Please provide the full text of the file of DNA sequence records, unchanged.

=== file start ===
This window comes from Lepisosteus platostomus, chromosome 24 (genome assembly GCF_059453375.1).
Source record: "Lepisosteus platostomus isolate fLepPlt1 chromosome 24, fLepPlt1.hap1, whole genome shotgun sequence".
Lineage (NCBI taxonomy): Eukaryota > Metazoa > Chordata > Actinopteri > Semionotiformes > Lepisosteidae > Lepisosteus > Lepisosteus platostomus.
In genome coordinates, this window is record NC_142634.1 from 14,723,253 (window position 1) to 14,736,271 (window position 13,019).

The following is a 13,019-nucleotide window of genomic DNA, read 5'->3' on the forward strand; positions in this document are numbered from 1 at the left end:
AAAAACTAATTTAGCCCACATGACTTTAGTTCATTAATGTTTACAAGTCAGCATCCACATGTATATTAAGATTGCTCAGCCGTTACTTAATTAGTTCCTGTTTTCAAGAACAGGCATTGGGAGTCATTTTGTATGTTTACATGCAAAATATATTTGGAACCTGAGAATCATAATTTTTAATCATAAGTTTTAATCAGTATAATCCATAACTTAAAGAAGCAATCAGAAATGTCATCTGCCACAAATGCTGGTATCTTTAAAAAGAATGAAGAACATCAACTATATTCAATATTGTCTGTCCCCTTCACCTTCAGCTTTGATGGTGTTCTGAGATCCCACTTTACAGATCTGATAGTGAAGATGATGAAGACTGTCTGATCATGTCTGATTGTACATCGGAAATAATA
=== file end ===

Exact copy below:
This window comes from Lepisosteus platostomus, chromosome 24 (genome assembly GCF_059453375.1).
Source record: "Lepisosteus platostomus isolate fLepPlt1 chromosome 24, fLepPlt1.hap1, whole genome shotgun sequence".
Lineage (NCBI taxonomy): Eukaryota > Metazoa > Chordata > Actinopteri > Semionotiformes > Lepisosteidae > Lepisosteus > Lepisosteus platostomus.
In genome coordinates, this window is record NC_142634.1 from 14,723,253 (window position 1) to 14,736,271 (window position 13,019).

The following is a 13,019-nucleotide window of genomic DNA, read 5'->3' on the forward strand; positions in this document are numbered from 1 at the left end:
AAAAACTAATTTAGCCCACATGACTTTAGTTCATTAATGTTTACAAGTCAGCATCCACATGTATATTAAGATTGCTCAGCCGTTACTTAATTAGTTCCTGTTTTCAAGAACAGGCATTGGGAGTCATTTTGTATGTTTACATGCAAAATATATTTGGAACCTGAGAATCATAATTTTTAATCATAAGTTTTAATCAGTATAATCCATAACTTAAAGAAGCAATCAGAAATGTCATCTGCCACAAATGCTGGTATCTTTAAAAAGAATGAAGAACATCAACTATATTCAATATTGTCTGTCCCCTTCACCTTCAGCTTTGATGGTGTTCTGAGATCCCACTTTACAGATCTGATAGTGAAGATGATGAAGACTGTCTGATCATGTCTGATTGTACATCGGAAATAATA